Japan’s Self-Defense Forces rescue people and pets after Typhoon Hagibis. (Japan Prime Minister’s Office)

As Japan Digs Out After Killer Typhoon Hagibis, More Rain Is on the Way

Less than a week after being hit by the worst typhoon in decades, Japan was bracing on Thursday for a secondary disaster. Heavy rain was forecast to hit already-inundated areas in the coming days. Officials said additional precipitation could destabilize storm walls along swollen rivers and trigger more landslides, with recovery efforts barely underway and a full picture of the devastation wrought by Typhoon Hagibis just starting to emerge.

The Ministry of Land, Infrastructure, Transport and Tourism said more than 56,000 acres across eastern and northeastern parts of Japan’s main island of Honshu were flooded by the super typhoon. More than 100 river embankments collapsed during and immediately after the storm struck last weekend, causing 33,000 homes to flood. Almost 2,000 houses were partially or totally destroyed.

More than 77 deaths have been blamed on the storm, and hopes were fading fast that any of the approximately 10 people still listed as missing would be found alive. Thousands remained in shelters on Thursday, often shivering through the night as temperatures drop.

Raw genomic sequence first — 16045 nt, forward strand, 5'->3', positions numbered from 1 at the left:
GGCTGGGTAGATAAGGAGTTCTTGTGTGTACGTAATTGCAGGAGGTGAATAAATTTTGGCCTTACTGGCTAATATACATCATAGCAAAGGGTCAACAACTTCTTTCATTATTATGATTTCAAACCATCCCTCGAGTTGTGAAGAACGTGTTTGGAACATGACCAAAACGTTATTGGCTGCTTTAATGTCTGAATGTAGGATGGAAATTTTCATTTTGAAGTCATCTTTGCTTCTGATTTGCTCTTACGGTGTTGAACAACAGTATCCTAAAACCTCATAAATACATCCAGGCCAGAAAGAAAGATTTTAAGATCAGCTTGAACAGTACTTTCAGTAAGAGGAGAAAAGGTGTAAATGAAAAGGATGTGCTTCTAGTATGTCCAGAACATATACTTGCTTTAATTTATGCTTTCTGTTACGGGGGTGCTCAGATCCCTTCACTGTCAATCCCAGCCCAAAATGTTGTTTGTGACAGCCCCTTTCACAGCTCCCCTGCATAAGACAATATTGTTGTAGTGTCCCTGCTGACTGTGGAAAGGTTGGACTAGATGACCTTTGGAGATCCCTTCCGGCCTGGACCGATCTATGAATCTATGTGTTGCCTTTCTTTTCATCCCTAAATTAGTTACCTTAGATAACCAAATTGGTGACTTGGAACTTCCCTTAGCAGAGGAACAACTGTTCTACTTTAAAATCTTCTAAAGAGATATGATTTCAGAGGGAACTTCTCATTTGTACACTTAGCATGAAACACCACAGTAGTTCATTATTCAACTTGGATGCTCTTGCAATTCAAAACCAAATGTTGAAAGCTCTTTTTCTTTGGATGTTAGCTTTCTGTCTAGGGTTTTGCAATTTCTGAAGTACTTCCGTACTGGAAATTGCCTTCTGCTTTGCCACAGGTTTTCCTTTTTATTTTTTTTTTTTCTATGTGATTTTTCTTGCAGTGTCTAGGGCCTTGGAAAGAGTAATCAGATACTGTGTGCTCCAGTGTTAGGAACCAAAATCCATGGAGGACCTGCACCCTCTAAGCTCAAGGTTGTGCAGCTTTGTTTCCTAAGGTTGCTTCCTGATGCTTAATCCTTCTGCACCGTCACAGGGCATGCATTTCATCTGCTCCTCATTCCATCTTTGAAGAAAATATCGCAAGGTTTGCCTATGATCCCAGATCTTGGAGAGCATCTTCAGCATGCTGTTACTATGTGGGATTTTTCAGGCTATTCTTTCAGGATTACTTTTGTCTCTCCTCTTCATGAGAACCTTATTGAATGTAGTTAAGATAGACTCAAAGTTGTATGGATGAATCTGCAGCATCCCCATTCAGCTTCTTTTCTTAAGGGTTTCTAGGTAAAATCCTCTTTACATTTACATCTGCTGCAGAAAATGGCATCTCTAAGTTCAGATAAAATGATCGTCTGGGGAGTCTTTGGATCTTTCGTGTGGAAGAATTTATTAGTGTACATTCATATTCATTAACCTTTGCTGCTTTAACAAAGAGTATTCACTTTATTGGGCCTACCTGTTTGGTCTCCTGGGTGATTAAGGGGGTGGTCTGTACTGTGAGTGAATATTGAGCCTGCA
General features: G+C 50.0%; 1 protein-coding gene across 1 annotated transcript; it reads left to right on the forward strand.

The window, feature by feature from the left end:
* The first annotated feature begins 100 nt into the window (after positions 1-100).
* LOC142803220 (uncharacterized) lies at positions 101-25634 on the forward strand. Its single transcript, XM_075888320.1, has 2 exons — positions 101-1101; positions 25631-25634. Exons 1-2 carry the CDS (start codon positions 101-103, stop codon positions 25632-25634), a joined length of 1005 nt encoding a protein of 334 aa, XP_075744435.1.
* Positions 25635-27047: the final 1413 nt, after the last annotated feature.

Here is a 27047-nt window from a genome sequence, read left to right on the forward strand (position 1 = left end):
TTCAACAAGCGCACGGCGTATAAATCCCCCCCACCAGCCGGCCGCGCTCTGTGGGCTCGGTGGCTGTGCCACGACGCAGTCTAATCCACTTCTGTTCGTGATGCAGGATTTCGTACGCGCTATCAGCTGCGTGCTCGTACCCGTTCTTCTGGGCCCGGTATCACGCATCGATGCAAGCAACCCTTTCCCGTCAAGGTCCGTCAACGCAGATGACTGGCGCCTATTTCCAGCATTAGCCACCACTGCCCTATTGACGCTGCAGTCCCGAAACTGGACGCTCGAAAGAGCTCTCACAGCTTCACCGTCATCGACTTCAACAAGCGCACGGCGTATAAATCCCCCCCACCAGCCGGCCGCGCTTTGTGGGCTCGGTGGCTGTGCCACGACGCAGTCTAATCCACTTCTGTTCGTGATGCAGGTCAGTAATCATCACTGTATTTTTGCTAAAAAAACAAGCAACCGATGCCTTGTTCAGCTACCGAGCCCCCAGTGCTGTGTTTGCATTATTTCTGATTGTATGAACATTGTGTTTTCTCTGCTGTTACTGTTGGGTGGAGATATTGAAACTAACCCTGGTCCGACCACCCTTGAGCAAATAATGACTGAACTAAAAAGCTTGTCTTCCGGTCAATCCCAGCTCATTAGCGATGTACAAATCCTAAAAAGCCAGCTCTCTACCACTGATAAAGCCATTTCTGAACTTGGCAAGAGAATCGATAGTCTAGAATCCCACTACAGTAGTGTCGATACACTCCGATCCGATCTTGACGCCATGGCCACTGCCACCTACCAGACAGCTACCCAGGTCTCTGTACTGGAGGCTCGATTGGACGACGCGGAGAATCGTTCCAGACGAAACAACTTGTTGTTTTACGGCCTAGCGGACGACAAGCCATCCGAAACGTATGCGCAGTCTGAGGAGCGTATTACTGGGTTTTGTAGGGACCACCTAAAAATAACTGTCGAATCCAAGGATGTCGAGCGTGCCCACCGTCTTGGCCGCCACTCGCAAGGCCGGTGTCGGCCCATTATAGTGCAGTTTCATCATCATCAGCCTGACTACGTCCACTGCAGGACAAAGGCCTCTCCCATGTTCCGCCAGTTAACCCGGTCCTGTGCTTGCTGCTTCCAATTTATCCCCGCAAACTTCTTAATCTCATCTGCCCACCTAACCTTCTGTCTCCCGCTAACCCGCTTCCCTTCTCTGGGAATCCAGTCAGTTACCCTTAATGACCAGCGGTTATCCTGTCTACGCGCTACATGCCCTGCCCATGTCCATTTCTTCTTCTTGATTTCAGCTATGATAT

Read more at CBS News

(Visited 2 times, 1 visits today)

The Government Technology & Services Coalition's Homeland Security Today (HSToday) is the premier news and information resource for the homeland security community, dedicated to elevating the discussions and insights that can support a safe and secure nation. A non-profit magazine and media platform, HSToday provides readers with the whole story, placing facts and comments in context to inform debate and drive realistic solutions to some of the nation’s most vexing security challenges.

Leave a Reply

Latest from Emergency Preparedness

SIGN UP NOW for FREE News & Analysis on topics of your choice across homeland security!

BEYOND POLITICS.  IT'S ABOUT THE MISSION. 

Go to Top
Malcare WordPress Security